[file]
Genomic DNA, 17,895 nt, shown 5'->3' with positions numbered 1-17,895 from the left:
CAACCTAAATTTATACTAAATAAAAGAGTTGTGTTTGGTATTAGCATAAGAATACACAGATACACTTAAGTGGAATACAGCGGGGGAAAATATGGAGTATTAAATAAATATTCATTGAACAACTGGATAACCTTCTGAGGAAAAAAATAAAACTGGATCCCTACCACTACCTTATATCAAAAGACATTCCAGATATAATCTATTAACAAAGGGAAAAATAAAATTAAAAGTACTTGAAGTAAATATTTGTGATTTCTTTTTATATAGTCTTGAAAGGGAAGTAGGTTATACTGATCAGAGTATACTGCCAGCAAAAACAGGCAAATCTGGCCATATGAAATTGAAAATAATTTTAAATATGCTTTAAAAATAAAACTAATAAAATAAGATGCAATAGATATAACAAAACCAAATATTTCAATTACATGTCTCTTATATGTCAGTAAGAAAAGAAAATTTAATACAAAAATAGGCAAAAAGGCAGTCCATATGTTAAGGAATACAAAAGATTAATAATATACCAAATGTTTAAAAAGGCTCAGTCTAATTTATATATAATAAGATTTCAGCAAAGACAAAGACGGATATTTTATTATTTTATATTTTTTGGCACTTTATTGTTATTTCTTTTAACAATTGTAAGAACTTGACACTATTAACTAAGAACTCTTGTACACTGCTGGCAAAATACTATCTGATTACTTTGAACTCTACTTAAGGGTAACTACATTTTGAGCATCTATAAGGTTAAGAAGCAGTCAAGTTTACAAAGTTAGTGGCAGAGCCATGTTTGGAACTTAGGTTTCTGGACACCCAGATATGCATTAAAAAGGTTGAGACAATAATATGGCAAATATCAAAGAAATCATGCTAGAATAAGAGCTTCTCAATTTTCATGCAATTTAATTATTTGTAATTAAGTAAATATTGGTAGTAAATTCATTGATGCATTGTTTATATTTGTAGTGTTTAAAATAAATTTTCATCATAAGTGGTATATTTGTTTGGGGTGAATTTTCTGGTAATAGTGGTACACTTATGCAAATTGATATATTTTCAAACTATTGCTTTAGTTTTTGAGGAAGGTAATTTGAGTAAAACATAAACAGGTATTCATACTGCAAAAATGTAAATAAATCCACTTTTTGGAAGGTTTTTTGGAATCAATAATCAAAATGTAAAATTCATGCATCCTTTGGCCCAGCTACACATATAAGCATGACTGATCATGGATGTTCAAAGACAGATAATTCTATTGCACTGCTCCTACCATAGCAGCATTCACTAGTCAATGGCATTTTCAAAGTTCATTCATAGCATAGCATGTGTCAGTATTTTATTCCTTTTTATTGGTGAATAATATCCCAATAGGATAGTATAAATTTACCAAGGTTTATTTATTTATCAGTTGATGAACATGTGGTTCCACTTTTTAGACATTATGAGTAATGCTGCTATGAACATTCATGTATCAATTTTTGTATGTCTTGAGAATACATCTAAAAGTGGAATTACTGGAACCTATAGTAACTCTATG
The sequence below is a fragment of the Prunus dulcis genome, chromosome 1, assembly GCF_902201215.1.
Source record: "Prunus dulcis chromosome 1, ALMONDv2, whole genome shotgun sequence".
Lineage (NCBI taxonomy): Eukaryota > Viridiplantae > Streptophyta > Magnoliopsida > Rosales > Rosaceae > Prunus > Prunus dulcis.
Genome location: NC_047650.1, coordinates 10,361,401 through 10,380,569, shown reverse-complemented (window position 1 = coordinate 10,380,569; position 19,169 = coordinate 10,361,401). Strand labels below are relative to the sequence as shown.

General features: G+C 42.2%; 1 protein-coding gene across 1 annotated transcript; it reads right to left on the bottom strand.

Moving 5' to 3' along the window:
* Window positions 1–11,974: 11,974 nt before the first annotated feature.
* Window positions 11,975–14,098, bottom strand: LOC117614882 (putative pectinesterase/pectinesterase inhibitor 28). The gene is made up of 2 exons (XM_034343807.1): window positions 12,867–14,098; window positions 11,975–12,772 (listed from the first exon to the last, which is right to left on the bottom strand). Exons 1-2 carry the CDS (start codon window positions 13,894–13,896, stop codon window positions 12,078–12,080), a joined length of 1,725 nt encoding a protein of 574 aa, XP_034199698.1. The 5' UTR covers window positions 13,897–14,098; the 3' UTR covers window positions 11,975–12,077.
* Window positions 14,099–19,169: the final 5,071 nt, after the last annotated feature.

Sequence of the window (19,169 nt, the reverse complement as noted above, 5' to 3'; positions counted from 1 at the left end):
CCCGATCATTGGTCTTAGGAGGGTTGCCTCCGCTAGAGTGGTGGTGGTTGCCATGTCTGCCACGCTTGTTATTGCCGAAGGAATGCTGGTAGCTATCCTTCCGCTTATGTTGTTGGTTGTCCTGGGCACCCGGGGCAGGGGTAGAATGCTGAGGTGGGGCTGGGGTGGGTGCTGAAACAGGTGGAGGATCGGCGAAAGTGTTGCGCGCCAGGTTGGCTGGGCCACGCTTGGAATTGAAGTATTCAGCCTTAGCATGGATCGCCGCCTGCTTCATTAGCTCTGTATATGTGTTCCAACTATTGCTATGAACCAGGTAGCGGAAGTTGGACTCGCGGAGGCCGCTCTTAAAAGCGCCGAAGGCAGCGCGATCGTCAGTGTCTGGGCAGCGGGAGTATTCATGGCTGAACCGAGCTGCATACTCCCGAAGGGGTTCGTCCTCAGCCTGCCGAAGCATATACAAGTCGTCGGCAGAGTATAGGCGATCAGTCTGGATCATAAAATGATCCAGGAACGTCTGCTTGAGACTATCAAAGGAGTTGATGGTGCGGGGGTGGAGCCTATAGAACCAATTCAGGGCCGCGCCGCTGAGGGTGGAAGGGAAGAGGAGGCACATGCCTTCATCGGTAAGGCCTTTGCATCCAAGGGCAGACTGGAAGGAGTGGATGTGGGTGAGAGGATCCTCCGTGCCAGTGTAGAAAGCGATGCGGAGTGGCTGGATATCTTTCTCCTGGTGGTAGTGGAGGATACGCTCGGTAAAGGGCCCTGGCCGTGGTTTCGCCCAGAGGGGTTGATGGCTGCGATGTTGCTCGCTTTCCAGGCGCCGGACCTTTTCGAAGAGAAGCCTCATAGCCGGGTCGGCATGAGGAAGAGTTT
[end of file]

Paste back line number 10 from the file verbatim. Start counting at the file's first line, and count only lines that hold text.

* Window positions 11,975–14,098, bottom strand: LOC117614882 (putative pectinesterase/pectinesterase inhibitor 28). The gene is made up of 2 exons (XM_034343807.1): window positions 12,867–14,098; window positions 11,975–12,772 (listed from the first exon to the last, which is right to left on the bottom strand). Exons 1-2 carry the CDS (start codon window positions 13,894–13,896, stop codon window positions 12,078–12,080), a joined length of 1,725 nt encoding a protein of 574 aa, XP_034199698.1. The 5' UTR covers window positions 13,897–14,098; the 3' UTR covers window positions 11,975–12,077.